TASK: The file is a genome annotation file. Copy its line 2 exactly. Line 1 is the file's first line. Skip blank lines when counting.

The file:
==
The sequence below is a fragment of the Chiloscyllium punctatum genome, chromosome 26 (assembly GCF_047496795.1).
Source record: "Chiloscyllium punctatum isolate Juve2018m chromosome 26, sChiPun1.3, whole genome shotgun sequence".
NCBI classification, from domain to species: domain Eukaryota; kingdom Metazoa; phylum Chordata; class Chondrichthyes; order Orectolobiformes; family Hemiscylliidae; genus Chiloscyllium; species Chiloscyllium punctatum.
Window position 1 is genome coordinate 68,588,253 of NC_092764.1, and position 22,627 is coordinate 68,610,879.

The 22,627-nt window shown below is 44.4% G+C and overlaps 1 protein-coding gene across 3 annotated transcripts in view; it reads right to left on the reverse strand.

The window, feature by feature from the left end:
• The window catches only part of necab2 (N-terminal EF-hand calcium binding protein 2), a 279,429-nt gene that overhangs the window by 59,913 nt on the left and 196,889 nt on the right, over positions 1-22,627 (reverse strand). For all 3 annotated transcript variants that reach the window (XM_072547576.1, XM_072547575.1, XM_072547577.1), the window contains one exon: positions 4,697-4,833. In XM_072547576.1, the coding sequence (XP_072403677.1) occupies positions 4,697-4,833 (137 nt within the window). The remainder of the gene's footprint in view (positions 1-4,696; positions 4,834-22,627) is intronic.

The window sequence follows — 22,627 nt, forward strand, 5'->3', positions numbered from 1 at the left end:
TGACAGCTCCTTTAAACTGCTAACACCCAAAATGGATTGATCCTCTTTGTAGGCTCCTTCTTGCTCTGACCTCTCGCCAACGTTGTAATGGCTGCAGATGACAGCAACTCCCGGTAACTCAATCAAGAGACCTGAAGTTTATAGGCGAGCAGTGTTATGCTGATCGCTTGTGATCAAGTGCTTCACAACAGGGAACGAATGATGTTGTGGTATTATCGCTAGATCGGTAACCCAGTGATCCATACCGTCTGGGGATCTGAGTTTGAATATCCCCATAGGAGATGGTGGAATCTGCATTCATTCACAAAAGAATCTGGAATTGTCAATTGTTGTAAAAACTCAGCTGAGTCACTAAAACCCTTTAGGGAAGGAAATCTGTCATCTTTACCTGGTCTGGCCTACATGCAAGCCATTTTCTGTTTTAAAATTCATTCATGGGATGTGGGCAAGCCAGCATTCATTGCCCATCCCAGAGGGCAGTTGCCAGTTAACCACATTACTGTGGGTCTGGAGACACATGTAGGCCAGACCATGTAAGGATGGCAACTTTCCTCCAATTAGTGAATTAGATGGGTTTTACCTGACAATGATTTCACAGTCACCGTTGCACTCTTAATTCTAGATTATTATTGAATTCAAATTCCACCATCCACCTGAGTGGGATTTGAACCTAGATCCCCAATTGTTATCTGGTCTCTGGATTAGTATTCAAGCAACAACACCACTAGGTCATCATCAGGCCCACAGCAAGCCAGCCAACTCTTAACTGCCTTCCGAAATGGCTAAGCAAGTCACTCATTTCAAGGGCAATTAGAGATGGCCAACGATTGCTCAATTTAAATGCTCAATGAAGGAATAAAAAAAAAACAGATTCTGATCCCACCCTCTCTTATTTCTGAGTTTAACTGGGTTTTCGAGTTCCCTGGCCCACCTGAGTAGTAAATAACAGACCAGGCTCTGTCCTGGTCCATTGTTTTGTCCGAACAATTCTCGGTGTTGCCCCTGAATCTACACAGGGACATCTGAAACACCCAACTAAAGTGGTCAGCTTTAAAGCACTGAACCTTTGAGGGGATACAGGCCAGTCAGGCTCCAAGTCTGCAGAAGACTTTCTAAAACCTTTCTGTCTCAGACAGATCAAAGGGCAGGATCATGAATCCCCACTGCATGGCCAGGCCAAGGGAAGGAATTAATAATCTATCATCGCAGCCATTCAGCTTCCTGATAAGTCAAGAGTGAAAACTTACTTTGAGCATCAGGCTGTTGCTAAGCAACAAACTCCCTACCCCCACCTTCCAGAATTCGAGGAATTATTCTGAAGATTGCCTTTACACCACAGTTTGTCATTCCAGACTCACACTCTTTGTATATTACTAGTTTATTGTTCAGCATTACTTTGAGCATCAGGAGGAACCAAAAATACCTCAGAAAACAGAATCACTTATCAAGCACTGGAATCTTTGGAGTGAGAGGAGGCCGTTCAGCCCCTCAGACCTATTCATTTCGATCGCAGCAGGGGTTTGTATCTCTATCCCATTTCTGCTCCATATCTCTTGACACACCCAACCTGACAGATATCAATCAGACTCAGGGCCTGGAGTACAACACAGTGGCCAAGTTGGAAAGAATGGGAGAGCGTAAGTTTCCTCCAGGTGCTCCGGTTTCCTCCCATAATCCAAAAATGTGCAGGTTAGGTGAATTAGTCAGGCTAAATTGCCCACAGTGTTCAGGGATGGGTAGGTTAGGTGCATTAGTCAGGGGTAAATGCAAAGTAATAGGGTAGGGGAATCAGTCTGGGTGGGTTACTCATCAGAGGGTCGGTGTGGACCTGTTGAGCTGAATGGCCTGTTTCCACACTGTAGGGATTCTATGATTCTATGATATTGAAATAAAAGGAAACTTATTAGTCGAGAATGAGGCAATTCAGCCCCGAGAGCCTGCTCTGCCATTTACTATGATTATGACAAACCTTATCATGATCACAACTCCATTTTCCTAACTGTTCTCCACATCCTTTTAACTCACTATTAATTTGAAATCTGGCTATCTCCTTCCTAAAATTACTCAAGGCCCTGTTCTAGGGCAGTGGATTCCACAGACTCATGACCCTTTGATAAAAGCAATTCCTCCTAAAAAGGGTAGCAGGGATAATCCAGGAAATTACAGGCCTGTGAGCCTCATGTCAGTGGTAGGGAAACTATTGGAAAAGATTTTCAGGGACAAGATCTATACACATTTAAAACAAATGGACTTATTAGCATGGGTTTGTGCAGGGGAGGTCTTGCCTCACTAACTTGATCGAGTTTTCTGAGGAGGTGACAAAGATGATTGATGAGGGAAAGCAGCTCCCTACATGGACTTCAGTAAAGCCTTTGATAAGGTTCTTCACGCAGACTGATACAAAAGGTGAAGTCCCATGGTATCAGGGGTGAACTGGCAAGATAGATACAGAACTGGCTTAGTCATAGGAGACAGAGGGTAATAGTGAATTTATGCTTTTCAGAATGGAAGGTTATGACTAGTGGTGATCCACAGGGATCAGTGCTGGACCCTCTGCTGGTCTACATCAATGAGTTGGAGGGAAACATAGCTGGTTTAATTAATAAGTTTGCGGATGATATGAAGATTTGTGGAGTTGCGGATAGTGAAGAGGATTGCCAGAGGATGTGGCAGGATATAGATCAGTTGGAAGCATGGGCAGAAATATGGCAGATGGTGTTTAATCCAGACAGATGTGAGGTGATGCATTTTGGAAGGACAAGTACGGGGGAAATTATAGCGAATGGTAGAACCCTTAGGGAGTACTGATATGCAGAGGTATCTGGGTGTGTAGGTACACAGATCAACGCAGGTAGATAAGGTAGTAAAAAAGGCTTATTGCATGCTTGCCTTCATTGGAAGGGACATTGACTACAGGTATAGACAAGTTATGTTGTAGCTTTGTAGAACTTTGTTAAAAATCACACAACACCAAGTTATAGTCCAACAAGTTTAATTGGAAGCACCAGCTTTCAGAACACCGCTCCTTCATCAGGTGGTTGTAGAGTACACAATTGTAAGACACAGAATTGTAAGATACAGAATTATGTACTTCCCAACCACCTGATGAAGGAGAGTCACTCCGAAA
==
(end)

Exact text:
Source record: "Chiloscyllium punctatum isolate Juve2018m chromosome 26, sChiPun1.3, whole genome shotgun sequence".